If desired, the complete picture can be monitored via a smartphone app, including everything from asset location to tyre pressures. Breakdowns are handled centrally from Belgium, through 1,700 service partners. The operator doesn’t need to arrange any repair directly; it’s all handled through a service provider who also handles FleetBoard for Mercedes-Benz commercial vehicles, according to Mols.
Turning to a fridge manufacturer, Thermo King has claimed a place in history as the originator of the engine-powered truck-mounted refrigeration unit (see also pp18-19). Now, every Thermo King trailer unit sold in Europe comes with telematics as standard. For rigids, the TK BlueBox telematics module is an optional factory-fit.
The BlueBox retrieves temperature information from the unit controller and displays it on Thermo King’s TracKing web platform. TracKing’s GPRS/GPS system gives customers real-time data and visibility of their assets from their desktops or mobile devices (via the TK Reefer smartphone app, pictured on p20), and they can set up alerts and notifications for out-of-range temperature, as well as remotely controlling the set point of the load.
Temperature reports can be accessed at the end of each trip, or for a specific period, and be used as proof of temperature compliance for their end customer.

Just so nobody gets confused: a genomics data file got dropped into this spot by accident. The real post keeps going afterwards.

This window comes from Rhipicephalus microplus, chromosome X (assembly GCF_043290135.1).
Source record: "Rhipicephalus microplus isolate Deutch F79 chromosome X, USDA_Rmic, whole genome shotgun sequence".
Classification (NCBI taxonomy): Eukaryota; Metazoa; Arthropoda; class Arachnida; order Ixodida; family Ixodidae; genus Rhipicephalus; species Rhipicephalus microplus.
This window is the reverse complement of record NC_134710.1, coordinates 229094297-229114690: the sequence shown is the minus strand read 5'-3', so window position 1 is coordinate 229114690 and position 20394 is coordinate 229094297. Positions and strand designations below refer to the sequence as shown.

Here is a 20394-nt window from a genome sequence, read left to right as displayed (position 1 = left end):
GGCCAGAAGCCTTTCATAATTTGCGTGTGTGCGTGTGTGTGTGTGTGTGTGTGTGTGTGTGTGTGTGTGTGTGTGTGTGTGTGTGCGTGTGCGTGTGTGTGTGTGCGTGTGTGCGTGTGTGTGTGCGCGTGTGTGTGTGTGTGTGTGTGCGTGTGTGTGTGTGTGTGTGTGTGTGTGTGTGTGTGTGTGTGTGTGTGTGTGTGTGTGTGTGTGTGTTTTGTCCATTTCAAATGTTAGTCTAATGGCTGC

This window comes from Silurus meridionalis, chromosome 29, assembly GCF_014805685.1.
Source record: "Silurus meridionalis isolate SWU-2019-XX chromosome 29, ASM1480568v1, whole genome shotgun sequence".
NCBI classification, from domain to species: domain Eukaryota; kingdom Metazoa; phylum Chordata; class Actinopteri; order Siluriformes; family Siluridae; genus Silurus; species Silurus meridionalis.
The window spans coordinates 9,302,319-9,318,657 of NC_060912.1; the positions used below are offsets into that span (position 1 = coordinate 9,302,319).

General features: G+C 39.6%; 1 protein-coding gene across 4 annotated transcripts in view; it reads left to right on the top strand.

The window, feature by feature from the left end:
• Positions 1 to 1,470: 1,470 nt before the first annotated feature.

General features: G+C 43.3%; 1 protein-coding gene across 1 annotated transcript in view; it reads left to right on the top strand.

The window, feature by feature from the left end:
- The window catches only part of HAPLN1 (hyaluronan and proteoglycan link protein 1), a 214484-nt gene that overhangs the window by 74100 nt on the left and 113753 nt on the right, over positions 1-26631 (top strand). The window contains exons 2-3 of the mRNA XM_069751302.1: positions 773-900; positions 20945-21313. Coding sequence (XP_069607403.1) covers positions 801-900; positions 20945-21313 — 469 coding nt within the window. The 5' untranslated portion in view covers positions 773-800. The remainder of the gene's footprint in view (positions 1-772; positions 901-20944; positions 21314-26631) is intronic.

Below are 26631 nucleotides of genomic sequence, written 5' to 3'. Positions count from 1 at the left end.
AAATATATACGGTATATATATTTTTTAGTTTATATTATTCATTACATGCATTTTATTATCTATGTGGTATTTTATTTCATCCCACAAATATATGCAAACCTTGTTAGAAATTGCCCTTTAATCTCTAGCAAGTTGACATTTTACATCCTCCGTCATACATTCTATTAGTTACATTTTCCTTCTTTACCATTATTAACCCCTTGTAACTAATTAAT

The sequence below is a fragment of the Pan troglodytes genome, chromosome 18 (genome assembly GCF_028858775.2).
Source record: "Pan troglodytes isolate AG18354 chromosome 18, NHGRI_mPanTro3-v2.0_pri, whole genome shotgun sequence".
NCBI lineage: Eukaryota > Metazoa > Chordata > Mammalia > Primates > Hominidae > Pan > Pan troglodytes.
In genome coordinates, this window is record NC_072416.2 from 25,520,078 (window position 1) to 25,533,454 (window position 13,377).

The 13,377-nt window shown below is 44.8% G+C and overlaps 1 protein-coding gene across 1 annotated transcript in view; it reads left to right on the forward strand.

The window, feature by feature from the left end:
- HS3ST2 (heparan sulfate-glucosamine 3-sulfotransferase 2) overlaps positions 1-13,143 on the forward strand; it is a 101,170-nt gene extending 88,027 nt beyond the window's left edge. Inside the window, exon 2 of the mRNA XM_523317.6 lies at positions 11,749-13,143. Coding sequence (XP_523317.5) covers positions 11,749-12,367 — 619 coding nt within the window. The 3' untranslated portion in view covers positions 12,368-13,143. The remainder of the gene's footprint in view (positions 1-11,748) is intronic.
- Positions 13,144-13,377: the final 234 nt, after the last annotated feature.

BOX: DIESEL ALTERNATIVES
Increasing concern about the added pollution and greenhouse gas emissions from the relatively small diesel engines fitted to most truck refrigeration units has led to operators seeking alternatives that will either reduce or eliminate the need to run auxiliary power units. For example, Dorset’s BV Dairy recently took delivery of two 18-tonne Mercedes Actros rigids for running its products in London. They are fitted with Carrier Transicold Supra 850 fridge units equipped with the manufacturer’s Eco-Drive power units. Eco-Drive powers the fridge either from its own diesel engine in the conventional manner, or, when the truck is running, from electricity generated via a power-take-off and a hydraulic pump from the main engine.
BOX: A NEW STANDARD FOR TRACKING TEMPERATURES
A new European Standard, BS EN 12830:2018, specifies the technical and functional characteristics of temperature recorders for the transport, storage and distribution of temperature-sensitive goods, according to UK standards publisher BSi. It replaces a 1999 standard of the same number. In addition to specifying test methods to determine the equipment's conformity, suitability and performance requirements, it also offers requirements of sensor placement in transport applications, which is new.
As far as sensors go, Tinytag offers two 12830:2018-compliant devices, Transit 2 and Tinytag View 2. The former, pictured above, measures temperatures from -40°C to 70°C with a built-in sensor, and includes a red flashing LED to warn when temperatures fall outside of the user-defined range. The latter incorporates an LCD display of the monitored temperature using a separate thermistor probe (range: -40°C to 125°C). It also includes a flashing alarm icon.
Thermo King’s TouchLog, an independent data logger, also complies. It is said to measure temperature with an accuracy of 0.5°C between -25°C and +8°C; accuracy is 1°C between -30°C to -25°C and between +9 °C to +30 °C. TouchLog data is also visible on the TracKing website.